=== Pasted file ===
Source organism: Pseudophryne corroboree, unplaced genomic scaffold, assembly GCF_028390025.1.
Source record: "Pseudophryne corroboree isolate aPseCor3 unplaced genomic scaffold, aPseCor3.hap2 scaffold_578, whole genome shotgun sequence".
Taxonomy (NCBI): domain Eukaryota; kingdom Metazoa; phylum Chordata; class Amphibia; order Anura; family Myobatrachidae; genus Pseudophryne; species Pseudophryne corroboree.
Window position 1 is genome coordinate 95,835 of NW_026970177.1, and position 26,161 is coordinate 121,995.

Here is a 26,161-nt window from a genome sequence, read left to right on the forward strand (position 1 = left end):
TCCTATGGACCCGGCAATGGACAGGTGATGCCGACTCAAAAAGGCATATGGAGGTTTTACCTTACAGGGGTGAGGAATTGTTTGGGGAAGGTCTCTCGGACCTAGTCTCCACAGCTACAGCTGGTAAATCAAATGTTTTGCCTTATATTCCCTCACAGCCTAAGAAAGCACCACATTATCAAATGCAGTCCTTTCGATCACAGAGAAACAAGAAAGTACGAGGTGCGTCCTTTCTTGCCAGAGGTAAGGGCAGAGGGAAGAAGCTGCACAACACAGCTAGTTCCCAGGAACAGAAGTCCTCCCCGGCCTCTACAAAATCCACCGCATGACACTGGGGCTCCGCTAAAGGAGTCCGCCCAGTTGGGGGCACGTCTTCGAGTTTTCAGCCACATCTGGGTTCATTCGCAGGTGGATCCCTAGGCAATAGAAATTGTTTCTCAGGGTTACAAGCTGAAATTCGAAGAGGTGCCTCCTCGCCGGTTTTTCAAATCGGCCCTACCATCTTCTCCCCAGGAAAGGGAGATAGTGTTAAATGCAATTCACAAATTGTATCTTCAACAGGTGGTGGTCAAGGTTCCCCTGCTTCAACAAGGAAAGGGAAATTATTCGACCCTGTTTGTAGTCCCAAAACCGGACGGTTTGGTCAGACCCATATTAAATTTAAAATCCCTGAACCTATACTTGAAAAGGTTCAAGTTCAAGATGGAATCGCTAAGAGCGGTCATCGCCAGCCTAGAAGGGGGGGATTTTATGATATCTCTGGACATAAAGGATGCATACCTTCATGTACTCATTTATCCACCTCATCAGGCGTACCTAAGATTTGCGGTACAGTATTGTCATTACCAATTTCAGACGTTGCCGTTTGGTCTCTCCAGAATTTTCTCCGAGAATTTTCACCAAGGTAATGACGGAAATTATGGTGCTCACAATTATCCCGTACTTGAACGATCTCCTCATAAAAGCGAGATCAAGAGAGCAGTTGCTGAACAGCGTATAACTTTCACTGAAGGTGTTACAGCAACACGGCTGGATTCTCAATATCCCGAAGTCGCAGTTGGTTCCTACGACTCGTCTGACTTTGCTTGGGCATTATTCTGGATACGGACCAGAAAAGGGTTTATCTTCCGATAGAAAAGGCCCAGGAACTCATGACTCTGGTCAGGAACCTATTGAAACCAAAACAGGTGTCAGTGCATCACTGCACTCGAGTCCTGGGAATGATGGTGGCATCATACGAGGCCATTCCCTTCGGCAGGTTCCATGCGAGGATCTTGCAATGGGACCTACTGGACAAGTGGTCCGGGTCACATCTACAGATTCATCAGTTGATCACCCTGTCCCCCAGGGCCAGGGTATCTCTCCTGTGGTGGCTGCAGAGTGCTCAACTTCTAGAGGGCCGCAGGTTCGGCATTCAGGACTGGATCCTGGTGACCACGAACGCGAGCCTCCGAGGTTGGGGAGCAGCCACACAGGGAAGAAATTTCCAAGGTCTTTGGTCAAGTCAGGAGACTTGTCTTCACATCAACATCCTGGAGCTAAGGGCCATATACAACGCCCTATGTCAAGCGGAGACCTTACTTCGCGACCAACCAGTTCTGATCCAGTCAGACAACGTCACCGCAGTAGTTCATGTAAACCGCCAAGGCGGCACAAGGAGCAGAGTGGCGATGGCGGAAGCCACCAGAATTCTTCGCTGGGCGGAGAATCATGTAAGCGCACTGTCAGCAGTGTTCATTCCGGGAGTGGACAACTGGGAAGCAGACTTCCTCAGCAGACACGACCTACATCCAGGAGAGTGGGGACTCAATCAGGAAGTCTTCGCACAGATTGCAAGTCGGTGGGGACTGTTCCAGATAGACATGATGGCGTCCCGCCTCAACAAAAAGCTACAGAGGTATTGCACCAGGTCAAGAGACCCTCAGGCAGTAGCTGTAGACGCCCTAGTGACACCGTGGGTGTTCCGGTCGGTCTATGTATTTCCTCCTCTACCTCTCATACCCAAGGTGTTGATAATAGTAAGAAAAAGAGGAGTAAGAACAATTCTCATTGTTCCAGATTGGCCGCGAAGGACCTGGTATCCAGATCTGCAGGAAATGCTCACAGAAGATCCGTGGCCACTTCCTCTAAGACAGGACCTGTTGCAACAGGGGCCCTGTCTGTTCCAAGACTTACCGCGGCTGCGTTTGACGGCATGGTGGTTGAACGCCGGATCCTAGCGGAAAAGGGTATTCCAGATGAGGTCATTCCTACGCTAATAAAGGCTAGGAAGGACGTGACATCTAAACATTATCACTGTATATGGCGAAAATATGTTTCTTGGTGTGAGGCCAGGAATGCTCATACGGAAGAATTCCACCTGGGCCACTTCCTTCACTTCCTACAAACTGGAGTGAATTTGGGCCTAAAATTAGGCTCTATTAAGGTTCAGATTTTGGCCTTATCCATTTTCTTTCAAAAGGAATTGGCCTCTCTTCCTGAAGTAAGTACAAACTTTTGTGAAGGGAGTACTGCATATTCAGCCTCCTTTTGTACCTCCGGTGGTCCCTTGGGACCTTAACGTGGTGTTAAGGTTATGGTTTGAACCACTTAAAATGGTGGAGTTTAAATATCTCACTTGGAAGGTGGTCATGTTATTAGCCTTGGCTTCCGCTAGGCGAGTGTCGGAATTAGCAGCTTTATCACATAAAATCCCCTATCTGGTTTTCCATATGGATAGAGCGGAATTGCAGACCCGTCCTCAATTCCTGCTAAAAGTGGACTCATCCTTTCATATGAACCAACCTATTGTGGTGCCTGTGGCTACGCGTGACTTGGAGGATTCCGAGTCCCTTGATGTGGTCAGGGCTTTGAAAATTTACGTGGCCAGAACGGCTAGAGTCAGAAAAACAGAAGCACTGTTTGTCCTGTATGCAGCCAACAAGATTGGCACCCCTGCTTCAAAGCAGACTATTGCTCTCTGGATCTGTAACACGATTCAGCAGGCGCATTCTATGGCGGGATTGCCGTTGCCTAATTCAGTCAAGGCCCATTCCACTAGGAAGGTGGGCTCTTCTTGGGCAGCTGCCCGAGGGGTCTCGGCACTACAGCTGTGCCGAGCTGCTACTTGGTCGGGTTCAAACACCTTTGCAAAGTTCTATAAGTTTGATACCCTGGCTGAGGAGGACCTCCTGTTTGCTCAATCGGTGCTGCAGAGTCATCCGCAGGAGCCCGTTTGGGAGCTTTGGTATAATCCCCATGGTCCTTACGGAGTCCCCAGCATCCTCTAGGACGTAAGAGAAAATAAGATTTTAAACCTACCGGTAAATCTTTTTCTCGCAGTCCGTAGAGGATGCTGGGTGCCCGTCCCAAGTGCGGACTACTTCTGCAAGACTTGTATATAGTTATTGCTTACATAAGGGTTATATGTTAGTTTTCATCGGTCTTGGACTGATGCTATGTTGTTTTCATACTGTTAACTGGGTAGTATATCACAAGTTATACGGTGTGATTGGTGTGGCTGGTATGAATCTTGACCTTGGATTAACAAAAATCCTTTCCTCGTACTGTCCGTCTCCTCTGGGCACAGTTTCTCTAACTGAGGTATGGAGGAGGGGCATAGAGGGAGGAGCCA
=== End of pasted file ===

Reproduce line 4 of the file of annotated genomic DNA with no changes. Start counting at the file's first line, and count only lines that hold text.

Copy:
Window position 1 is genome coordinate 95,835 of NW_026970177.1, and position 26,161 is coordinate 121,995.